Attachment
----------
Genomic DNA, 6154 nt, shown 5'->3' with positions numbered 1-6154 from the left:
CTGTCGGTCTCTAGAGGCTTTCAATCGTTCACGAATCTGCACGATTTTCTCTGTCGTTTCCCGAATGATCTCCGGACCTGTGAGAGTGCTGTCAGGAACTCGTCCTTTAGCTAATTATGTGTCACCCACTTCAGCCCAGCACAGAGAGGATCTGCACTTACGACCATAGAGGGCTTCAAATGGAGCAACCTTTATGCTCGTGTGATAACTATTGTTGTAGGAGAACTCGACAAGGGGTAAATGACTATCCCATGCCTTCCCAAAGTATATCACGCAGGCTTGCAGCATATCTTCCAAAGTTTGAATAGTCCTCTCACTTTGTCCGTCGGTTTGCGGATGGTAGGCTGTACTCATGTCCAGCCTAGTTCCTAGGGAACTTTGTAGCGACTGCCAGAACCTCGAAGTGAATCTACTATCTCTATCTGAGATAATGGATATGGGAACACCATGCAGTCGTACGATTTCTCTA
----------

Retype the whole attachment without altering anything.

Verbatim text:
Genomic DNA, 6154 nt, shown 5'->3' with positions numbered 1-6154 from the left:
CTGTCGGTCTCTAGAGGCTTTCAATCGTTCACGAATCTGCACGATTTTCTCTGTCGTTTCCCGAATGATCTCCGGACCTGTGAGAGTGCTGTCAGGAACTCGTCCTTTAGCTAATTATGTGTCACCCACTTCAGCCCAGCACAGAGAGGATCTGCACTTACGACCATAGAGGGCTTCAAATGGAGCAACCTTTATGCTCGTGTGATAACTATTGTTGTAGGAGAACTCGACAAGGGGTAAATGACTATCCCATGCCTTCCCAAAGTATATCACGCAGGCTTGCAGCATATCTTCCAAAGTTTGAATAGTCCTCTCACTTTGTCCGTCGGTTTGCGGATGGTAGGCTGTACTCATGTCCAGCCTAGTTCCTAGGGAACTTTGTAGCGACTGCCAGAACCTCGAAGTGAATCTACTATCTCTATCTGAGATAATGGATATGGGAACACCATGCAGTCGTACGATTTCTCTA